Agreed.


Is it possible to shift, change, or influence the framework (the assumptions) by which a poster presents an argument?

 

 
Jefe
 
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24 November 2017 09:49
 
jdrnd - 24 November 2017 09:13 AM
Jefe - 24 November 2017 08:52 AM
jdrnd - 24 November 2017 07:31 AM

And it is this difference in framework that precedes our disagreement.

Presupposition can make any position appear ‘reasonable’ in the mind of the presupposer.

Agreed.


Is it possible to shift, change, or influence the framework (the assumptions) by which a poster presents an argument?

One could try asking people to try to hypothetically embrace the standpoint one is arguing, but if that effort is not honestly embraced, the result will be questionable.  I’ve tried this in the past, and those with strongly held presuppositions have a difficult time embracing that hypothetical with full honesty. Maybe trying to achieve a common middle-ground is an approach that could work.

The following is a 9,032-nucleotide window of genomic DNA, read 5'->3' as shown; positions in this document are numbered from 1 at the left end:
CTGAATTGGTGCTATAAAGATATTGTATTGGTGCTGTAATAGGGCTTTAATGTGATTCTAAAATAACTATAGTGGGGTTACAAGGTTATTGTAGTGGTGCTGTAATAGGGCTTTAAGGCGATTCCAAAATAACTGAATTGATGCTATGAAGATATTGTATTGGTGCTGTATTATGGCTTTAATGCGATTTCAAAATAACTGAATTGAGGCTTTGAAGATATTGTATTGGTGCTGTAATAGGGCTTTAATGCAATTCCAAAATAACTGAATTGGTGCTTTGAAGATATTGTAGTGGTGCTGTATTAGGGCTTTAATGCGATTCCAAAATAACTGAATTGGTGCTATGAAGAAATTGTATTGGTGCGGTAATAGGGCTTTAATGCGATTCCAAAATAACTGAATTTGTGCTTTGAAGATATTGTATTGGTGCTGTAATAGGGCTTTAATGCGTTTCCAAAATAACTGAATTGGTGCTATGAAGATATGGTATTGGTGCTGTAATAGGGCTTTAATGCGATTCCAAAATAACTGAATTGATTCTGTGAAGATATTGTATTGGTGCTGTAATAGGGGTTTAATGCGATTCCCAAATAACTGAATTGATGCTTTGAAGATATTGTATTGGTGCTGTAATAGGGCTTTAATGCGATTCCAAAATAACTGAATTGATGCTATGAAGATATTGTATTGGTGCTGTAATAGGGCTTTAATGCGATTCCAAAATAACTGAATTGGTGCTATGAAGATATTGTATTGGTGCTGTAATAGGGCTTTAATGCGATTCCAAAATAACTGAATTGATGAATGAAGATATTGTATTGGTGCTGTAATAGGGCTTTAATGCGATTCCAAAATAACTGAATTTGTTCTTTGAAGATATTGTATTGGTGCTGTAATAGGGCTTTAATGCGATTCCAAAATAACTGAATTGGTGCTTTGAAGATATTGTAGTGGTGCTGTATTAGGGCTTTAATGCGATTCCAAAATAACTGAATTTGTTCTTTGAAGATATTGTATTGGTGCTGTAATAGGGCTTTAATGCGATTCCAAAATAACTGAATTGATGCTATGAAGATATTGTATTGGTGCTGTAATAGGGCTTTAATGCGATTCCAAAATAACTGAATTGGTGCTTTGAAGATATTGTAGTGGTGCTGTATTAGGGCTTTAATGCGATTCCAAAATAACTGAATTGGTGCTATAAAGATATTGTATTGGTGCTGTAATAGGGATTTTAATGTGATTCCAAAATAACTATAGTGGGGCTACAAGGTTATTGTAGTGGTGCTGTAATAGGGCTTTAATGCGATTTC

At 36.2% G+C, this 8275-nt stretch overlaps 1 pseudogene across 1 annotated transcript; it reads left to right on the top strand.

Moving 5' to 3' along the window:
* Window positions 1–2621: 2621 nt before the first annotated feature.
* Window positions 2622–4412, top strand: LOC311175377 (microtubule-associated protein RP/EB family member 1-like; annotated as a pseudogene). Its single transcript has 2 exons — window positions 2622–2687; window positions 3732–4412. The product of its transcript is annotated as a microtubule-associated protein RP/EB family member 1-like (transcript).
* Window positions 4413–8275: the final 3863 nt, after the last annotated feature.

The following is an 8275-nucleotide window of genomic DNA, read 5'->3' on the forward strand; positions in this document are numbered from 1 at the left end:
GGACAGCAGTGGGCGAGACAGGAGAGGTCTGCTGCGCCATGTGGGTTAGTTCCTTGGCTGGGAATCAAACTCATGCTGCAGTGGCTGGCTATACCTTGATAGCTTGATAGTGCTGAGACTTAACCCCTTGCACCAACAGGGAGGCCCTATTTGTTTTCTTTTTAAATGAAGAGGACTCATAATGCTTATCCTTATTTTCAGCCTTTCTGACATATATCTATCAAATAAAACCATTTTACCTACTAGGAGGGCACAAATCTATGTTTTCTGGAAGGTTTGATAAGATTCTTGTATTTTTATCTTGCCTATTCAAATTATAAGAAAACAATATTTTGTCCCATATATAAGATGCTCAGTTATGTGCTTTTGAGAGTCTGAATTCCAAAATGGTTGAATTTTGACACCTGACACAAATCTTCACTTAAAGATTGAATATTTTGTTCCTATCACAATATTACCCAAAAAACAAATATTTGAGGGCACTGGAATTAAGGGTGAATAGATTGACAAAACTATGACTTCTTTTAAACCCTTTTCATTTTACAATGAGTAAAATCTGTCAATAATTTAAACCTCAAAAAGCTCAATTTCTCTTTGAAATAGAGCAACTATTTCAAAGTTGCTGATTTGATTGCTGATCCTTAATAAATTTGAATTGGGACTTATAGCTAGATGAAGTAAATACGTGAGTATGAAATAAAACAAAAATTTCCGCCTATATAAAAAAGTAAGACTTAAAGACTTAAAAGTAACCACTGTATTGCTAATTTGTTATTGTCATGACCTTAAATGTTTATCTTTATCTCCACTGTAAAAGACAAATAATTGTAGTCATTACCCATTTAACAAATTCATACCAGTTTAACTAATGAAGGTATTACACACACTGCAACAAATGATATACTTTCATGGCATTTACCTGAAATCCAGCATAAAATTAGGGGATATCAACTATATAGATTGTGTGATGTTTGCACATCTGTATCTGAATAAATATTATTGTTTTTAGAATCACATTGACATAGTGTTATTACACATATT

jdrnd
 
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24 November 2017 10:05
 
Jefe - 24 November 2017 09:49 AM
jdrnd - 24 November 2017 09:13 AM

Is it possible to shift, change, or influence the framework (the assumptions) by which a poster presents an argument?

One could try asking people to try to hypothetically embrace the standpoint one is arguing, but if that effort is not honestly embraced, the result will be questionable.  I’ve tried this in the past, and those with strongly held presuppositions have a difficult time embracing that hypothetical with full honesty. Maybe trying to achieve a common middle-ground is an approach that could work.